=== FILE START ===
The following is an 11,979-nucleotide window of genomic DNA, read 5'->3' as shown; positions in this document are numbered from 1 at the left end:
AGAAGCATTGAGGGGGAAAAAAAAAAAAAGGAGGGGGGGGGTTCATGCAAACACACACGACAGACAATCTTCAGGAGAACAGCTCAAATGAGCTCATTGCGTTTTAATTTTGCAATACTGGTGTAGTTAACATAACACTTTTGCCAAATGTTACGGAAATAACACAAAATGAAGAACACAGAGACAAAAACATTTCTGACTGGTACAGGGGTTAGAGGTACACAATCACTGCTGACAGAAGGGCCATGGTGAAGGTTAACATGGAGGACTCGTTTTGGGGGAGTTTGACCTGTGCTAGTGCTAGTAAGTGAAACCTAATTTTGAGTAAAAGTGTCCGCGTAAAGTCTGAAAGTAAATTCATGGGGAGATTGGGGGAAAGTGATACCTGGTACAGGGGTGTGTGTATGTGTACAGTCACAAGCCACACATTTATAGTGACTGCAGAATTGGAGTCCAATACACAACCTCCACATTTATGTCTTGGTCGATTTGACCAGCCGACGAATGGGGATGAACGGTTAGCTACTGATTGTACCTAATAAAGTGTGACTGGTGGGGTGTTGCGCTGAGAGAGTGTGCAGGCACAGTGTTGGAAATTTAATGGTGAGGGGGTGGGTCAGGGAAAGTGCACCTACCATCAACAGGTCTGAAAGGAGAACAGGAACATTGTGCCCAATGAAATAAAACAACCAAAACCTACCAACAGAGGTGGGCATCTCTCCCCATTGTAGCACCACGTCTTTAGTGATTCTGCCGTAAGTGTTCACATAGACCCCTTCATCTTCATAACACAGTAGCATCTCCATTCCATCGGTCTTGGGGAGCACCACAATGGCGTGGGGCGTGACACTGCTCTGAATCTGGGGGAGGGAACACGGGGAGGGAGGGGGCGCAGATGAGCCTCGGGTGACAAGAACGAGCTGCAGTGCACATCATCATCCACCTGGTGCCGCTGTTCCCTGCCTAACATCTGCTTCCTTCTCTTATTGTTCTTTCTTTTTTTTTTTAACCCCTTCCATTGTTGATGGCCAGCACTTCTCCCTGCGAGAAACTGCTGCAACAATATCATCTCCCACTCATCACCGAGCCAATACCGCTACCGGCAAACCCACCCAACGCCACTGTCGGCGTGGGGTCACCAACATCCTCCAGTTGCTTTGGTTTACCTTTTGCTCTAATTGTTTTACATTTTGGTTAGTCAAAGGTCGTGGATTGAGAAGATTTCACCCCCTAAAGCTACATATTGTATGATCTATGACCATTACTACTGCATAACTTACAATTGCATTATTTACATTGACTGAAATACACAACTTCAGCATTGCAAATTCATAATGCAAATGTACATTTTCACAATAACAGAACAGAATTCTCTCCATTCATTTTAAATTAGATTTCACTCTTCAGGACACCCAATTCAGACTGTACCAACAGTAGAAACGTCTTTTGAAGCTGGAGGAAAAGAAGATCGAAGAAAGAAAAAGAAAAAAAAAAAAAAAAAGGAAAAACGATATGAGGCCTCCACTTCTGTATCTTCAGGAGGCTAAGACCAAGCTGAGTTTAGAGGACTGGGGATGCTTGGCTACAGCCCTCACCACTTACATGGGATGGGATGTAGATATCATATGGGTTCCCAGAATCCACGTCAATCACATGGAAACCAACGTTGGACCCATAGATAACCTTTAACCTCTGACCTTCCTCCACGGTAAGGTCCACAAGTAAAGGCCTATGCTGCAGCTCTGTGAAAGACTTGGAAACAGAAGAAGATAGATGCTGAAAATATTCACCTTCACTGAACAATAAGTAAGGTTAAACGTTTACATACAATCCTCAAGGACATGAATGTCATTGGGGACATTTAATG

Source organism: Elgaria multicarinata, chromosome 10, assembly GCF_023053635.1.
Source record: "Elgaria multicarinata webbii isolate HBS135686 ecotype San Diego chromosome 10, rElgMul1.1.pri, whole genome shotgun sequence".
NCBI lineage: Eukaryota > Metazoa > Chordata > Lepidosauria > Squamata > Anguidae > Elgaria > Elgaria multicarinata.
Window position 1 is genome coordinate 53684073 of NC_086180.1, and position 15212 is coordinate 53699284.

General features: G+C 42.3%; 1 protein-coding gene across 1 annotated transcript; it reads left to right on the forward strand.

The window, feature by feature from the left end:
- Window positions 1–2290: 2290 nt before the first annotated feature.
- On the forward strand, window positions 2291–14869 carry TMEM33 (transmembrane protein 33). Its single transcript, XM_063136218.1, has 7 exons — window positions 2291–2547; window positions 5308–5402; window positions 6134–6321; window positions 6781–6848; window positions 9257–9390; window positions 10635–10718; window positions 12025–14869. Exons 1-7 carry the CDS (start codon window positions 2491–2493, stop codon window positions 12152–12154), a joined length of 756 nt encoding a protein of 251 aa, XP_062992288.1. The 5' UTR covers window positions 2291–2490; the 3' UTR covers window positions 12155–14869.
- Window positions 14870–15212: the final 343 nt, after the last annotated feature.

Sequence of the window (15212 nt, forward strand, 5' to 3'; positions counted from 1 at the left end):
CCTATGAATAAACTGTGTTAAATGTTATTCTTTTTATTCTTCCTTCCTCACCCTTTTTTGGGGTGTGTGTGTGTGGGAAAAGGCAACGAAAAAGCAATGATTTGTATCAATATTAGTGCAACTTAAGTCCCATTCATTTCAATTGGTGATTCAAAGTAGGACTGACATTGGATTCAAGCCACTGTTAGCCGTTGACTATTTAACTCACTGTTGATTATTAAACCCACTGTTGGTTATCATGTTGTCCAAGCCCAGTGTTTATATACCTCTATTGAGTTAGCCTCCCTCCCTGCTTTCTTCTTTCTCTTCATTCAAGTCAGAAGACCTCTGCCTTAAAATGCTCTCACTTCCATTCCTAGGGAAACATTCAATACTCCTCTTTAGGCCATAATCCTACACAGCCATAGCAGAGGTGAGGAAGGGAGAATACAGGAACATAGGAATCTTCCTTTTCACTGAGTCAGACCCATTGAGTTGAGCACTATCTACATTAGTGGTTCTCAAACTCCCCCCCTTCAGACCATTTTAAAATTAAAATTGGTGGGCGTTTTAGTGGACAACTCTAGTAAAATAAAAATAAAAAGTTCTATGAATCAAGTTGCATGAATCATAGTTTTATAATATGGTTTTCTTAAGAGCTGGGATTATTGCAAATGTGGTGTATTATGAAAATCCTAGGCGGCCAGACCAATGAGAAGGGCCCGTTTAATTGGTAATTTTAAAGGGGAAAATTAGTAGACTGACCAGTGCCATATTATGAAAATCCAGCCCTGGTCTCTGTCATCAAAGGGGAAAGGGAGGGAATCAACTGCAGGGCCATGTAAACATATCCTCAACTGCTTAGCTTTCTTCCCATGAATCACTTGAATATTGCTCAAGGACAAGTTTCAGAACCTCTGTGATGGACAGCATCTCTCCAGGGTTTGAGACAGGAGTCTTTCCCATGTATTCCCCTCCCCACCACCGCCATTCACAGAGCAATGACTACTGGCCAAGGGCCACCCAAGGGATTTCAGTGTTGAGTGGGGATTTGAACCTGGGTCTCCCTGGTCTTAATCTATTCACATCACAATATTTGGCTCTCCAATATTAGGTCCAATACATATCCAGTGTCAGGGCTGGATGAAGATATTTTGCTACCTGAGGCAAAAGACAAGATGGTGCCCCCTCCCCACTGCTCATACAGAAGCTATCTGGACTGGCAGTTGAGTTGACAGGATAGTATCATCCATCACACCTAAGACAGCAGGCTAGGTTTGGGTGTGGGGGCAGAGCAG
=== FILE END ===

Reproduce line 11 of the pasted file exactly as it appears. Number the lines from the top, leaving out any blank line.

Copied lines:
- Window positions 14870–15212: the final 343 nt, after the last annotated feature.